Long before the Atari 2600 unsuccessfully tried to duplicate arcade classics like Pac-Man and Donkey Kong, its programmers created wonderful little games that engaged imaginations as much as hand/eye coordination. Demons To Diamonds took things one step further and put real life into its 8-bit graphics with a cool little story in the instruction manual, which set the game at a carnival, and included a churlish demon who told players, "So come on, reach for your laser, exercise your trigger finger on us. Put us through our paces and we'll dazzle you with demonic tricks!" Players knew right away that they were in for a good time.
Gameplay: Using your paddle controller, you move your little laser gun back and forth across the top of the screen. Your opponent does the same at the bottom of the screen. You can fire your laser with—wait for it—the fire button. The longer you hold your button down, the farther your gun will shoot, just like at summer camp.
Once the demons appear in the space between you, the game gets crazy: If you shoot a demon of your own color, it turns into a diamond. Whoever shoots the diamond first will score, just like in high school. But if you shoot a demon that isn't your color, it turns into a skull and start shooting at both of you. Sneaky players quickly learn that if they create a skull close to their opponent, they'll build a significant advantage, just like on Wall Street. Of course, if a skull shoots you, you'll die. Just like in real life, man.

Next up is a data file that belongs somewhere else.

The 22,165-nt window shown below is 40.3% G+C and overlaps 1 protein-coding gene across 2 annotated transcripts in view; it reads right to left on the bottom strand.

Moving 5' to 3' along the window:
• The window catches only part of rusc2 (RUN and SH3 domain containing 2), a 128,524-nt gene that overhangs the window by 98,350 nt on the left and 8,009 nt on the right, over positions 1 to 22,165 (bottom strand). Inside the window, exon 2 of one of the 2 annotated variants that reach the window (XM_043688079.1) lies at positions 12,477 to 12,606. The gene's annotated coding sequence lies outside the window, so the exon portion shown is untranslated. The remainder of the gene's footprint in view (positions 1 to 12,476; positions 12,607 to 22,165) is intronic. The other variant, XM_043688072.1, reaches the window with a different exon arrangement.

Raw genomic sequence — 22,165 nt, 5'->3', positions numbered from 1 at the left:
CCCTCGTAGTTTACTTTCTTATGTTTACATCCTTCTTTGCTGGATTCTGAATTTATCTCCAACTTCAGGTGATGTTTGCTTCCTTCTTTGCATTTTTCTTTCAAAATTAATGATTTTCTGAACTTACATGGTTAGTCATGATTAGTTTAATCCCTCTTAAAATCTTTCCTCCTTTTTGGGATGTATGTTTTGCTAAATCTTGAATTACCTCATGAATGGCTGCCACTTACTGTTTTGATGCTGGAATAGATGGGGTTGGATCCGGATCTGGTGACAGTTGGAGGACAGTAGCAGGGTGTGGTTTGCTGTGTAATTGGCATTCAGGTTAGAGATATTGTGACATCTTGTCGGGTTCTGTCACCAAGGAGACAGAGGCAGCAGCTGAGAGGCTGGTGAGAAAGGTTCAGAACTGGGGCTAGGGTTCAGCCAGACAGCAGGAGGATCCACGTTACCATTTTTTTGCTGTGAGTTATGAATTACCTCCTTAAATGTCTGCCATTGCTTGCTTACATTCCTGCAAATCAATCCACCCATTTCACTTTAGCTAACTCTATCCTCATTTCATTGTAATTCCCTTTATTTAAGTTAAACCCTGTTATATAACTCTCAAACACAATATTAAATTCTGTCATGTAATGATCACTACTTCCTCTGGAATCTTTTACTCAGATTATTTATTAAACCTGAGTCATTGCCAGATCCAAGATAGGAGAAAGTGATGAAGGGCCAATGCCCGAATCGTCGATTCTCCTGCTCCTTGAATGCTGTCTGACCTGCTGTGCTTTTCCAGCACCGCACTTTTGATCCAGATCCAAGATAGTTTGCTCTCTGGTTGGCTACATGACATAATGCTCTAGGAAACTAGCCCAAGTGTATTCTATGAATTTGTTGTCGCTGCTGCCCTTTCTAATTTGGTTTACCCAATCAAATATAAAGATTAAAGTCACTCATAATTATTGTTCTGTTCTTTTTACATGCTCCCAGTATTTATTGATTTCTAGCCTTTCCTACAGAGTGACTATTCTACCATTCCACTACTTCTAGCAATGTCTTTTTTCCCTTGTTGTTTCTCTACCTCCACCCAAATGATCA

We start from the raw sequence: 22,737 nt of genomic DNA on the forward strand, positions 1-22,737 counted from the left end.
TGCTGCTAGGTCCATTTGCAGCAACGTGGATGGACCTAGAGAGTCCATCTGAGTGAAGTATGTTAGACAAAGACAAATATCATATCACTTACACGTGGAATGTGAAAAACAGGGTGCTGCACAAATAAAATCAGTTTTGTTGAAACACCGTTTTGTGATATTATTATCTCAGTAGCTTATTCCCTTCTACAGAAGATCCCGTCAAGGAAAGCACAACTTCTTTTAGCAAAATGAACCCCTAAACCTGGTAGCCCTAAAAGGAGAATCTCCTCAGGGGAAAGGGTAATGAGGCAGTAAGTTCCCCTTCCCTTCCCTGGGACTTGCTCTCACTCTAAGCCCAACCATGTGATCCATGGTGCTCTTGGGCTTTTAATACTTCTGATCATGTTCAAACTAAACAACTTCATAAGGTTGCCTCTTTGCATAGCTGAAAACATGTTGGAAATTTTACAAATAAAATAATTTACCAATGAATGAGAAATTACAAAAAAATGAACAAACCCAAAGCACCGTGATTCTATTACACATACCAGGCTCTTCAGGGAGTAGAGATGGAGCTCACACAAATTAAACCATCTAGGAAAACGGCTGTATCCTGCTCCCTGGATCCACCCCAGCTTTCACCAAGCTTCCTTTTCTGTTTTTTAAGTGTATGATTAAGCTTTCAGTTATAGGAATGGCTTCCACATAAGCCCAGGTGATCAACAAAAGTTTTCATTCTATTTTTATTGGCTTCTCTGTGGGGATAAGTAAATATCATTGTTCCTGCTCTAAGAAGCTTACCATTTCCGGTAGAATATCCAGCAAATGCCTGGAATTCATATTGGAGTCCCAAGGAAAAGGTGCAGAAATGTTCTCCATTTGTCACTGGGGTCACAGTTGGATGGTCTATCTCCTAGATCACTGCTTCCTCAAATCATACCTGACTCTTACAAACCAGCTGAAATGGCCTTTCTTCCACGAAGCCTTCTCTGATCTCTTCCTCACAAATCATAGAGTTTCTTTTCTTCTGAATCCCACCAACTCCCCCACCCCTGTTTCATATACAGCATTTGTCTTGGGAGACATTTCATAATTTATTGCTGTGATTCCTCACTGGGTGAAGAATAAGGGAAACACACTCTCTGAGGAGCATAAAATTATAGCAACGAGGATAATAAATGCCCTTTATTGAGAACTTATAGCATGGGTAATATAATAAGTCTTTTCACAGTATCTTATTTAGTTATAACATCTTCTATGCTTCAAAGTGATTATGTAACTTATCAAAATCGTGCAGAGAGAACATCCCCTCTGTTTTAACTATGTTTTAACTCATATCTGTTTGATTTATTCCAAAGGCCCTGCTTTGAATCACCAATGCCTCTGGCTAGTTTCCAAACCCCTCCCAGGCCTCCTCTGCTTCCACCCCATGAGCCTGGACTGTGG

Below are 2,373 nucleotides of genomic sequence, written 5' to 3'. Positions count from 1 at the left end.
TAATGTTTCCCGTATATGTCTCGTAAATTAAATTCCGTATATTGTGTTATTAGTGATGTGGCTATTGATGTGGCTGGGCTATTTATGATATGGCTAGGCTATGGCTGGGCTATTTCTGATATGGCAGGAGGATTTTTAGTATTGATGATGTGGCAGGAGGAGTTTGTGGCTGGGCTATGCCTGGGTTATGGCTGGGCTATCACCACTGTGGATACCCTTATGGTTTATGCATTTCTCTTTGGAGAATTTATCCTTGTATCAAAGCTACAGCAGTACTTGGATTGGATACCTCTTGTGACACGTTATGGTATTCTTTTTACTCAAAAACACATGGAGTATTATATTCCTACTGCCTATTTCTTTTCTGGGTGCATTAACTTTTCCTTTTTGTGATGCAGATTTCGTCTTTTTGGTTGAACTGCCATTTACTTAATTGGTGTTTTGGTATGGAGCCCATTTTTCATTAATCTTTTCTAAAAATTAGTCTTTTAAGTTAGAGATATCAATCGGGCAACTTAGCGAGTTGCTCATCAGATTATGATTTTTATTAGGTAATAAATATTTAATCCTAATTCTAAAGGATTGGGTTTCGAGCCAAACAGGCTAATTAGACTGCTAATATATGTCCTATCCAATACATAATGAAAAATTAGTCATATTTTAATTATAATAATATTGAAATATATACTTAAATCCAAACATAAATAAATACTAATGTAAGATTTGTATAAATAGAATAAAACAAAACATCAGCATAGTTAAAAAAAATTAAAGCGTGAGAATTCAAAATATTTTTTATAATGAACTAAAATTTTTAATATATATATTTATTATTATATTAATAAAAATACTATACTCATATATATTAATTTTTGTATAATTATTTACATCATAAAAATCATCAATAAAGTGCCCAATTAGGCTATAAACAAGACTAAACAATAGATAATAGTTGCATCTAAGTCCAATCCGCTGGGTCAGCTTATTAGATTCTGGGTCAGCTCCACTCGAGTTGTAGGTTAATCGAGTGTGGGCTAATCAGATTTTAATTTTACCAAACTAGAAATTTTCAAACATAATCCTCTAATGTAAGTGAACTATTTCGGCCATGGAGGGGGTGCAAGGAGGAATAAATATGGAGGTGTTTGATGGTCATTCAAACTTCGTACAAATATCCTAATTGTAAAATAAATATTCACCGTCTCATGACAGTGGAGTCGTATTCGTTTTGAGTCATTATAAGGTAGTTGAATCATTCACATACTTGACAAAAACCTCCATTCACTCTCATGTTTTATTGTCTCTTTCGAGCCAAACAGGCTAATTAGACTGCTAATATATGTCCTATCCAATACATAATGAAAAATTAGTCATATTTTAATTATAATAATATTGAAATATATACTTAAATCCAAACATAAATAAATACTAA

Could be mistaken for: Air-Sea Battle, a bike ride with Albert Hoffman
Kids today might not like it because: After years of online gaming, playing with a person who is sitting the same room frightens and confuses them.
Kids today might like it because: The manual tells them, "Although DEMONS TO DIAMONDS was primarily designed for children in the 6 to 12 age range, we find that people of all ages enjoy this engaging game." Don't argue, just do what the manual says and nobody will get hurt.
Enduring contribution to gaming history: Demons To Diamonds, like Breakout and Circus Atari before it, made paddle controllers a must-have accessory for serious Atari 2600 gamers.
Wil Wheaton weighs the same as a duck.